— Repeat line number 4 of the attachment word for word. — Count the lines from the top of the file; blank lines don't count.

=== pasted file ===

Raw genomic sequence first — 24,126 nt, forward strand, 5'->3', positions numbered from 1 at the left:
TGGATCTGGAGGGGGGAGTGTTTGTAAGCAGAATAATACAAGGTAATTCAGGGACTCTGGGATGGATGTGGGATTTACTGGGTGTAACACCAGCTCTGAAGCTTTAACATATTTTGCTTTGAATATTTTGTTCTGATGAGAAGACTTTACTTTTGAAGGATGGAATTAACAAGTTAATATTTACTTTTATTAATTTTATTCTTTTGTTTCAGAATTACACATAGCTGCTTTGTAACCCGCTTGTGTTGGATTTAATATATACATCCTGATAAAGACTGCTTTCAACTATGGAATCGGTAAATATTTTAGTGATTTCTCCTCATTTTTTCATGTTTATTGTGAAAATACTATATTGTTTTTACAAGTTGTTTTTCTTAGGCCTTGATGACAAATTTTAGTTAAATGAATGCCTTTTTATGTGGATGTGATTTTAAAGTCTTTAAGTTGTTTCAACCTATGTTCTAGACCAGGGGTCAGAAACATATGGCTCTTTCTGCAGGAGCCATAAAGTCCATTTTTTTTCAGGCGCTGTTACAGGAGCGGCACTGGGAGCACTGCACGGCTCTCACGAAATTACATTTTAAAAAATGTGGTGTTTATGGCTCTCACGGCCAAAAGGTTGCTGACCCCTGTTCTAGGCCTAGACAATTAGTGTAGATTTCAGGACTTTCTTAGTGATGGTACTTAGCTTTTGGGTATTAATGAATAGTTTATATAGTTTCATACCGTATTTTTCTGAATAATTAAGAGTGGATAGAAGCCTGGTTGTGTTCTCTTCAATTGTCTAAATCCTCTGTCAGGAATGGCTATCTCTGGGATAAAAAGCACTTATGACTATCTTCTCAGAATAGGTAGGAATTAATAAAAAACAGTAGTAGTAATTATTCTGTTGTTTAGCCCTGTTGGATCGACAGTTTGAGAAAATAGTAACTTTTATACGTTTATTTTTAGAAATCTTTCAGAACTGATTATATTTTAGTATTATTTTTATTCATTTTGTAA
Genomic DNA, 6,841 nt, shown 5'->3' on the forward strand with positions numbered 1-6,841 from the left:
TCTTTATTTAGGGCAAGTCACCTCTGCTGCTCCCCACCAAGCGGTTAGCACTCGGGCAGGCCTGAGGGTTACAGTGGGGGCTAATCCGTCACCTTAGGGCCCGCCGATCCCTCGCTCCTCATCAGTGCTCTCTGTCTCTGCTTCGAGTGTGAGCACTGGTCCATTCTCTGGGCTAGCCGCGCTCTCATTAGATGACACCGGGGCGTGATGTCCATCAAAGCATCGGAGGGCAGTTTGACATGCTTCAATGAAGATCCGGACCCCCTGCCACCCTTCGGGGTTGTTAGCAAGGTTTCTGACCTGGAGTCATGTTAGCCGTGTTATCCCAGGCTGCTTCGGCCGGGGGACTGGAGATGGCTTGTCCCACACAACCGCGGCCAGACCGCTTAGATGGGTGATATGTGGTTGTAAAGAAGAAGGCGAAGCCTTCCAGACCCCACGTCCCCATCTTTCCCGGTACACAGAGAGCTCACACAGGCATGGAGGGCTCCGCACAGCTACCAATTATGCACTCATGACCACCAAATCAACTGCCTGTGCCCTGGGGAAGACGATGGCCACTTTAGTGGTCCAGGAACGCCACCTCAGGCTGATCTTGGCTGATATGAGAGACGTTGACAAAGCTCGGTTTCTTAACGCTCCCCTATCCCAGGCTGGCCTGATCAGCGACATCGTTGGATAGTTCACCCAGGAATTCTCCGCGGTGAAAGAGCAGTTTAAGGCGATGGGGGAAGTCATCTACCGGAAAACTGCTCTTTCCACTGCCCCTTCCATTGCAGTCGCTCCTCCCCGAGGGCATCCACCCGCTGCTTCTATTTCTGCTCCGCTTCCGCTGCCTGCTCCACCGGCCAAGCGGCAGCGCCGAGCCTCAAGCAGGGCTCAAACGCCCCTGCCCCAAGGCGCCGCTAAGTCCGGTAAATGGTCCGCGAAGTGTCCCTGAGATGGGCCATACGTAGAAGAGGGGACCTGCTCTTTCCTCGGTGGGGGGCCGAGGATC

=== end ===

TCTTTATTTAGGGCAAGTCACCTCTGCTGCTCCCCACCAAGCGGTTAGCACTCGGGCAGGCCTGAGGGTTACAGTGGGGGCTAATCCGTCACCTTAGGGCCCGCCGATCCCTCGCTCCTCATCAGTGCTCTCTGTCTCTGCTTCGAGTGTGAGCACTGGTCCATTCTCTGGGCTAGCCGCGCTCTCATTAGATGACACCGGGGCGTGATGTCCATCAAAGCATCGGAGGGCAGTTTGACATGCTTCAATGAAGATCCGGACCCCCTGCCACCCTTCGGGGTTGTTAGCAAGGTTTCTGACCTGGAGTCATGTTAGCCGTGTTATCCCAGGCTGCTTCGGCCGGGGGACTGGAGATGGCTTGTCCCACACAACCGCGGCCAGACCGCTTAGATGGGTGATATGTGGTTGTAAAGAAGAAGGCGAAGCCTTCCAGACCCCACGTCCCCATCTTTCCCGGTACACAGAGAGCTCACACAGGCATGGAGGGCTCCGCACAGCTACCAATTATGCACTCATGACCACCAAATCAACTGCCTGTGCCCTGGGGAAGACGATGGCCACTTTAGTGGTCCAGGAACGCCACCTCAGGCTGATCTTGGCTGATATGAGAGACGTTGACAAAGCTCGGTTTCTTAACGCTCCCCTATCCCAGGCTGGCCTGATCAGCGACATCGTTGGATAGTTCACCCAGGAATTCTCCGCGGTGAAAGAGCAGTTTAAGGCGATGGGGGAAGTCATCTACCGGAAAACTGCTCTTTCCACTGCCCCTTCCATTGCAGTCGCTCCTCCCCGAGGGCATCCACCCGCTGCTTCTATTTCTGCTCCGCTTCCGCTGCCTGCTCCACCGGCCAAGCGGCAGCGCCGAGCCTCAAGCAGGGCTCAAACGCCCCTGCCCCAAGGCGCCGCTAAGTCCGGTAAATGGTCCGCGAAGTGTCCCTGAGATGGGCCATACGTAGAAGAGGGGACCTGCTCTTTCCTCGGTGGGGGGCCGAGGATC